After a full day of walking, I spent money. I hate spending money, every dollar I spend I feel as though I have gained nothing. That is to say I now feel the only thing I can gain is experience at this point everything else material is just null. I did justify my dollar however. Besides the good graces of my friend Todd for lending me the much useful pack that has been up 2,015 meters above (Tatras) and 135 meters below sea level (Salt Mines) and well over 2,000 kilometers of distance - my back feels as if it is 2,000 years old and I have begun to carry with a slouch - I decided after 2 months in, it was time to invest in a more ergonomic pack for my body structure. I (un)fortunately found one affordable that could carry quite a bit more then my original pack. Within the next two weeks my load will have drastically increased in weight, good thing the pack promotes a good posture.
The following day was the day of Auschwitz. I took an hour and thirty minute bus to the camp. The day was raining, heavy winds and completely gloomy - it really created a fitting backdrop for the day. The museum is free, however I paid about 15 dollars for a tour guide. The whole visit was completely surreal - really was unbelievable. Passing the barbed wire fence through the gates translating to 'Work Will Make You Free' and passed the corridors of buildings housed for soviet POWS, Polish officers and citizens, Citizens of all of the surrounding countries and so fourth
Still ever so raining outside, I missed my bus from the camp by 2 minutes and waited in the cold for an hour - always looking on the bright side, at least I get to leave. I left the camp not sad or hurt, but more angry and bitter more then anything, this feeling stayed with me the rest of the day. I took a nap and there after I was really in the mood for French toast so I made just that for supper. That night I got to compare stories with my other roommates that were at the camps the previous day
Another gloomy and rainy day outside I ventured out to the Salt Mines. The Salt mines is 300 km worth of minus underground that has been in operation for hundreds of years. The mandatory guided tour went through about 1 percent of the mine. The thought of going through a mine was really cool and it vaguely covered what tools and conditions were like for those who mined in the past, but rather it lead through a maze of staggering rooms of wall engravings etched into the salt - most depictions of biblical scenes. I am glad I got to see what the mines were all about, but I left rather disappointed from what I did expect to see at that expensive visit.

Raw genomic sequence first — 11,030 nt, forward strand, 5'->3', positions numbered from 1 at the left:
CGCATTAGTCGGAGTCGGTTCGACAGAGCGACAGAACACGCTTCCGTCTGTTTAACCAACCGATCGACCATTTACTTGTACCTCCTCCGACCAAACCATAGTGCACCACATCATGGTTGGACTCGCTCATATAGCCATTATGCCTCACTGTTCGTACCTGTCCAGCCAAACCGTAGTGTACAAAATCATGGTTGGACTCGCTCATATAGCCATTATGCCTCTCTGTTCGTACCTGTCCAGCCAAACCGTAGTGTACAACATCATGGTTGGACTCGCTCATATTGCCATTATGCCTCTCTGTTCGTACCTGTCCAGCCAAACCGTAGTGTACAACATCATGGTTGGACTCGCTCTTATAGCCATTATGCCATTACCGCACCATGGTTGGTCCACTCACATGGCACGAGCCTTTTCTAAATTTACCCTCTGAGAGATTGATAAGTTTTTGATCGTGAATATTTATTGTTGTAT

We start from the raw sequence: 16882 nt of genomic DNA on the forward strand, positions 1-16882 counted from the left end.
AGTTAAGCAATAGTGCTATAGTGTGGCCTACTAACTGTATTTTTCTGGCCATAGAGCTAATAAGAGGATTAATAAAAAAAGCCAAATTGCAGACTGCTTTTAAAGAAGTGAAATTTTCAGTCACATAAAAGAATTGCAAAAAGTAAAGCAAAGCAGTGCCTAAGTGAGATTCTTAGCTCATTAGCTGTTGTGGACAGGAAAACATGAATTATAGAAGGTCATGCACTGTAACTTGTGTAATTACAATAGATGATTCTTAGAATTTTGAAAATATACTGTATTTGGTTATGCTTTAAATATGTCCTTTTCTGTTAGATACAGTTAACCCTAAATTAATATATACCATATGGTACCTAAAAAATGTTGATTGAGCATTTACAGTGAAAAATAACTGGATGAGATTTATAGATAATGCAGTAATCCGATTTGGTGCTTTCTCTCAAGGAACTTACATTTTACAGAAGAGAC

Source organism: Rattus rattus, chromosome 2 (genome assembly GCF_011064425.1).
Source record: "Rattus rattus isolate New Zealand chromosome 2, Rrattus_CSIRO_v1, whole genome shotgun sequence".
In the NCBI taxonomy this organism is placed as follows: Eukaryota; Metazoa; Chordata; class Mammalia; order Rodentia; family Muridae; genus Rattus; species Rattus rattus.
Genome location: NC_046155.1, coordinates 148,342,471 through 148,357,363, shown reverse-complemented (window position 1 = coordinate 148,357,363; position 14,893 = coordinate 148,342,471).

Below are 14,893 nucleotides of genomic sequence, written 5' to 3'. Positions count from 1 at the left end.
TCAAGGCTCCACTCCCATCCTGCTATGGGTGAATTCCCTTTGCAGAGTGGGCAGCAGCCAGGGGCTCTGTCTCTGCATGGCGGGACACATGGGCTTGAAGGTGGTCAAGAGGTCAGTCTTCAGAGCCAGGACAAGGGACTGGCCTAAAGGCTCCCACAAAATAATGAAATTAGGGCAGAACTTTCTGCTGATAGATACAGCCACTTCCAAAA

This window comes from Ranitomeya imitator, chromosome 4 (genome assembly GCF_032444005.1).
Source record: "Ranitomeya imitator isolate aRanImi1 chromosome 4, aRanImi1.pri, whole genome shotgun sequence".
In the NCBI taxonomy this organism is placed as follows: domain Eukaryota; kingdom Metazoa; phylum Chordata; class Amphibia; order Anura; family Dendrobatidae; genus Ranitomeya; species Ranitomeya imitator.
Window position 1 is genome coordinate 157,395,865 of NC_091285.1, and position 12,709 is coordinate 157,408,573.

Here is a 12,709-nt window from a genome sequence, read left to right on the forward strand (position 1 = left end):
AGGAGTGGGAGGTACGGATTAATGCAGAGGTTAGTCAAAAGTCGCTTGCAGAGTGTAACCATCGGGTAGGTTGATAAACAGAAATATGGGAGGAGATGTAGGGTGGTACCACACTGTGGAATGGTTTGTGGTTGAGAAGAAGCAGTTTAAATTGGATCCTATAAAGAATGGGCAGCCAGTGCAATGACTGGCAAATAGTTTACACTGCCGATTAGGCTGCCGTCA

Still gloomy, it was a perfect opportunity to visit the Nowa Huta, The Huta is the first (and only) completed suburb of idealistic living and well thought out ingenuity of street systems designed by Stalin himself. Many places where in the process of mimicking this ideology of living in 'blocked' housing but where never completed. Examples of these places are Budapest, Bratislava and Sophia - all as I mentioned for its ugliness and signs of communism in my previous blogs. It felt very awkward walking these streets especially because they are all in use today, it would be a waste not to otherwise, what felt even more awkward was snapping the few photos I did as a tourist of people actual living conditions, I felt as if I was making a mockery of them. Huta gave me a much more appreciate for the living situations I am accustomed to and was raised in. I was glad to leaving out of that suburb back into the comforts of downtown Krakow once again.
*NOTE* If you are at all sensitive to WWII, Concentration camps, and grave-yards; Then DON'T bother viewing the photo's. If you are curious to see more then I will surely show you in person, bring the bottle.